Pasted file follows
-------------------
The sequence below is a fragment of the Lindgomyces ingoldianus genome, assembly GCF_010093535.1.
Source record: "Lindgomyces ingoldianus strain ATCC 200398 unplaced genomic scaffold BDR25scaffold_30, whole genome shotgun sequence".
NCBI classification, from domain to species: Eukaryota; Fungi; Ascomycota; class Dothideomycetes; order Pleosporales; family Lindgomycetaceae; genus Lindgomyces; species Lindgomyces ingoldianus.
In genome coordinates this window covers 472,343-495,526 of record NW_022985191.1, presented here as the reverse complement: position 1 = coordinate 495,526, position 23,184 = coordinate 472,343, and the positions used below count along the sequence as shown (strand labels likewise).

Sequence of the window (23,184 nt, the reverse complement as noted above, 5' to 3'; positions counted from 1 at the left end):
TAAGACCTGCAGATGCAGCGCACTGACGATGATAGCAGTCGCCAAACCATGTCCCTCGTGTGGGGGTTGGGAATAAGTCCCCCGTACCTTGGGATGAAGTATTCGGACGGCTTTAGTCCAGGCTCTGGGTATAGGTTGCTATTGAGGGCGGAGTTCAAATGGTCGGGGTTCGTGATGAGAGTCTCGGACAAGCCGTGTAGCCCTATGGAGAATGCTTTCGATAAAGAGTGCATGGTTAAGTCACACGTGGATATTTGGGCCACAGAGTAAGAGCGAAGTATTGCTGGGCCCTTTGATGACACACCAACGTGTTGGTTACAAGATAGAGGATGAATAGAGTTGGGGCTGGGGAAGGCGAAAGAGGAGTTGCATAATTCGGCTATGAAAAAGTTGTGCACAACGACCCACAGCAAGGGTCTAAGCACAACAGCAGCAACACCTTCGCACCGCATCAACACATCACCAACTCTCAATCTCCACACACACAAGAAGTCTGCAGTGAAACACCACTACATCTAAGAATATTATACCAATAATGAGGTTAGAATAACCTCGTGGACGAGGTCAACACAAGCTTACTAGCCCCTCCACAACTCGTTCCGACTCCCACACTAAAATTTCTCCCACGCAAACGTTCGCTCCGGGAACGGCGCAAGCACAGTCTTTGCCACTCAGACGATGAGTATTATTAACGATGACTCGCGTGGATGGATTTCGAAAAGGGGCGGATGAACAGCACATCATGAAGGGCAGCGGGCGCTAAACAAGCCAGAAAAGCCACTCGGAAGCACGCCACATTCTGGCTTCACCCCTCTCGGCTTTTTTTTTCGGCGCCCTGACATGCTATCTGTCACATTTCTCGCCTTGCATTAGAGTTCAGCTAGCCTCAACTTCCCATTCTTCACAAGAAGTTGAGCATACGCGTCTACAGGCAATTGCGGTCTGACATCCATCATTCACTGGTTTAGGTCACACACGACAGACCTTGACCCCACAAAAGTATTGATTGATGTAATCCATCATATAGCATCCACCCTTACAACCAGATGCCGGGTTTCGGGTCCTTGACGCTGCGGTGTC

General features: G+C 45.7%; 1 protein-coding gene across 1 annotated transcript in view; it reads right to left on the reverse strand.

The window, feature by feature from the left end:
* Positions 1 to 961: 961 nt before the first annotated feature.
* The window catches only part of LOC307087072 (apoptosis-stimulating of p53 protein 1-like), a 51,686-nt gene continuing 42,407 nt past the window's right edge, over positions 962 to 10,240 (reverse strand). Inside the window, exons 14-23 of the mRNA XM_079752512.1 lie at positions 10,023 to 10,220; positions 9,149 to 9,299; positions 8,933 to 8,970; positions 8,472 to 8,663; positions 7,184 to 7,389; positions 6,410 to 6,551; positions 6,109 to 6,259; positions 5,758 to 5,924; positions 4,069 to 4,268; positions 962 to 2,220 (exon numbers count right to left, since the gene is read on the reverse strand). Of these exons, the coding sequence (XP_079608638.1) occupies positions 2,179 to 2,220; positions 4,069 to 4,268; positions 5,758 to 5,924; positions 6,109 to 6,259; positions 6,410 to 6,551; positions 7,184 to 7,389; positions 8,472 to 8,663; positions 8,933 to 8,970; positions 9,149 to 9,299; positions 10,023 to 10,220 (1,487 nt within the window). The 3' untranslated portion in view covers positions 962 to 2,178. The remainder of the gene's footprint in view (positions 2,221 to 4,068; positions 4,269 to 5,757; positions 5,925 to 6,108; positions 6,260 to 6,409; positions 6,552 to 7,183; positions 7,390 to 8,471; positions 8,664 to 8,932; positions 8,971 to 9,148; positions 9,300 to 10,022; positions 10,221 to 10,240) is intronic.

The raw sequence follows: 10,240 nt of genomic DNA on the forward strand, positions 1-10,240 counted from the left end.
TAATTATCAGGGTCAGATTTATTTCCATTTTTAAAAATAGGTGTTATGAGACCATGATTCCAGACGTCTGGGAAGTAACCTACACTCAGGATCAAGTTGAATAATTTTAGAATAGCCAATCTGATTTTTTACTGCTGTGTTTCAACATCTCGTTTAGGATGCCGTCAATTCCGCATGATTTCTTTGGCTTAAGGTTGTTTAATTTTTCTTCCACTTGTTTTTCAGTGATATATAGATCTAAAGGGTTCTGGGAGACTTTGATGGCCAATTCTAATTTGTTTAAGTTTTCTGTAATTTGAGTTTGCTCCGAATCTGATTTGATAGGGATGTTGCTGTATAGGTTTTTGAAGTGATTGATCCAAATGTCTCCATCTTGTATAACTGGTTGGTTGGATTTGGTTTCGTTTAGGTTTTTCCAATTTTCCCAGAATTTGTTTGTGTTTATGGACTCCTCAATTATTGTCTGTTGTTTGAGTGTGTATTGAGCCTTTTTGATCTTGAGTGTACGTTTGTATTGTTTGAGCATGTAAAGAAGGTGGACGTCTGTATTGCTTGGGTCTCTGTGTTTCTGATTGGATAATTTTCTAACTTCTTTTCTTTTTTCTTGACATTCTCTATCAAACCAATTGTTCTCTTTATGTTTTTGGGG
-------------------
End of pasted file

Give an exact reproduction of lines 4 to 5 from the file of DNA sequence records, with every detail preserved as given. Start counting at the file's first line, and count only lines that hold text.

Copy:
In genome coordinates this window covers 472,343-495,526 of record NW_022985191.1, presented here as the reverse complement: position 1 = coordinate 495,526, position 23,184 = coordinate 472,343, and the positions used below count along the sequence as shown (strand labels likewise).

Sequence of the window (23,184 nt, the reverse complement as noted above, 5' to 3'; positions counted from 1 at the left end):